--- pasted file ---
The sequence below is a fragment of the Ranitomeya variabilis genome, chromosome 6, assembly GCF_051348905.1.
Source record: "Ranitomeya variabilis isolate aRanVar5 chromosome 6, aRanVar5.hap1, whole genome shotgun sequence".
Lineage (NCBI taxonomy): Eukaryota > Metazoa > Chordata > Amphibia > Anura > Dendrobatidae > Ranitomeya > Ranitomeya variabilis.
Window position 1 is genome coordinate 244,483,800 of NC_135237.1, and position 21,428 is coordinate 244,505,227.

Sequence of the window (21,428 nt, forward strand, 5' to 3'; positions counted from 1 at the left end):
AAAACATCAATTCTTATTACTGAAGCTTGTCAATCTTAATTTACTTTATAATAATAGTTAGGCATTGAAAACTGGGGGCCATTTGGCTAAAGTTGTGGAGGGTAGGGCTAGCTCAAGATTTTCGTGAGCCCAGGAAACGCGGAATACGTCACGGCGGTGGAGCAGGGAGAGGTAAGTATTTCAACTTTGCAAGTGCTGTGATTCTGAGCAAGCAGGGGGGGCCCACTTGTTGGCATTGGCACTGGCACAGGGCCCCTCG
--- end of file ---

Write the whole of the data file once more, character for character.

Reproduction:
The sequence below is a fragment of the Ranitomeya variabilis genome, chromosome 6, assembly GCF_051348905.1.
Source record: "Ranitomeya variabilis isolate aRanVar5 chromosome 6, aRanVar5.hap1, whole genome shotgun sequence".
Lineage (NCBI taxonomy): Eukaryota > Metazoa > Chordata > Amphibia > Anura > Dendrobatidae > Ranitomeya > Ranitomeya variabilis.
Window position 1 is genome coordinate 244,483,800 of NC_135237.1, and position 21,428 is coordinate 244,505,227.

Sequence of the window (21,428 nt, forward strand, 5' to 3'; positions counted from 1 at the left end):
AAAACATCAATTCTTATTACTGAAGCTTGTCAATCTTAATTTACTTTATAATAATAGTTAGGCATTGAAAACTGGGGGCCATTTGGCTAAAGTTGTGGAGGGTAGGGCTAGCTCAAGATTTTCGTGAGCCCAGGAAACGCGGAATACGTCACGGCGGTGGAGCAGGGAGAGGTAAGTATTTCAACTTTGCAAGTGCTGTGATTCTGAGCAAGCAGGGGGGGCCCACTTGTTGGCATTGGCACTGGCACAGGGCCCCTCG